Do a quick web search on business fraud and cybercrime and you'll find story after story, including many New Zealand ones. The initiators are not all internal. For example, here's a recent headline 'Cybercrime a $600 billion-a-year headache'.

From the article:

• 'Chief financial officers have been targeted this year, with one woman sending $100,000 offshore at the request of what she thought was her chief executive.

• The New Zealand Fire Service got scammed out of $52,000, once again believing their boss was asking for the money.


• Business email compromise, fake invoices and CEO/CFO style phishing have been big this year.'

In the two examples above, the internal staff weren't corrupt. They made genuine mistakes. However, sadly some employees are untrustworthy around money, as we so often hear.

Netsafe and other sources say that most fraud cases never see the light of day; businesses want to sweep things under the carpet and move on quickly, afraid of reputational damage.

So how can we combat these various forms of fraud? And how can we protect key employees from clever attacks, risk and danger?

It's such a specialised area that very few business owners or senior executives are trained on how to prevent it.

It might help to think of it as financial health and safety - where's your plan, how are you reporting and how can you minimise financial hazards and risk? Who and where are the experts to help?

I'm always on the watch for technology as well as tips that save time and make us more productive. So when I recently came across technology that goes a long way towards helping keep companies and employees financially secure, I dug a bit deeper. Anything that helps keep us focused on 'business as usual' instead of fighting fires has to be worthy of review.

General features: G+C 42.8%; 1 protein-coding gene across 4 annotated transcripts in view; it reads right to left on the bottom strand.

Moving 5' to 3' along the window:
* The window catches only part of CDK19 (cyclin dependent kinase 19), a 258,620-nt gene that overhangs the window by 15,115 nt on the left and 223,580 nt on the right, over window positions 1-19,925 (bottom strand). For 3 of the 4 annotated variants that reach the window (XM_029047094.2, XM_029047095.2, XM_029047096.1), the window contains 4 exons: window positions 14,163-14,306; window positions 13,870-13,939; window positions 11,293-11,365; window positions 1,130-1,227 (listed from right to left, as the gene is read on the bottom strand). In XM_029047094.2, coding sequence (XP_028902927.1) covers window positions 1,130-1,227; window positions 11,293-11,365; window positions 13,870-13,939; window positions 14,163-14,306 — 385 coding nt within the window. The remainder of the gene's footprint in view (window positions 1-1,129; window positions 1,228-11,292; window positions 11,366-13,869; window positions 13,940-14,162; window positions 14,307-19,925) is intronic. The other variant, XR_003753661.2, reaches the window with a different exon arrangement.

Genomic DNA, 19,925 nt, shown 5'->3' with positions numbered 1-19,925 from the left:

The disruption to your business and the loss of time is often more costly than the loss of hard cash.


Dorian Scott, CEO of ecentre, Massey University's business incubator, was tasked by his board to provide and maintain a Risk Register. In the search for a solution he discovered a fairly new Kiwi product called Vigilance. In simplistic terms - any exceptions or unusual variations shout at you before the money leaves the bank. Once the money's gone it's pretty much too late!

Here's what Scott said:

"Vigilance provides on-demand reporting and alerts me to any unusual transactions," says Scott.

"My Audit and Risk report is automatically generated and sent to board members each month, highlighting our risk profile around transactions. This is extremely helpful from a governance perspective as it answers many of their questions and gives them peace of mind before I get to the board meeting.

"Also, when it comes to the monthly creditor payments, I get a secure, online payments schedule detailing proposed payments as prepared by ecentre accounts. Any exceptions are right at the top of the Vigilance report and I can drill down on transaction detail if I need to. I can approve payments while out of the office on my phone, so I'm not holding up the payments process. It would be a poor use of my time to check all the payees" names and bank account numbers.

Ironically only a very small percentage of businesses use any form of data analytics to help combat this threat.


"Vigilance acts as a separate set of eyes, checking for consistency and accuracy while offering a separation of duty that our auditors love."

The ecentre found that it didn't require any integration to existing systems and there was no learning curve or disruption to processes. In fact it greatly improved their processes by speeding up the time it took to approve payments and report.

Sam MacGeorge, CEO and founder of Vigilance says, 'If you haven't experienced fraud it's not top of mind and that's why it comes as such a shock when it happens.

The top four accounting firms have all recently published reports on fraud and cybercrime. The single biggest factor contributing to fraud is the lack of robust payment systems and controls. One of the biggest culprits is technology; it allows the perpetrators to use their intimate knowledge of the business systems to commit fraud in the first place.

"Ironically only a very small percentage of businesses use any form of data analytics to help combat this threat. I suspect this is because businesses would have to build their own system and to do so they are going to need to understand what they are looking for in the first place."

The disruption to your business and the loss of time is often more costly than the loss of hard cash.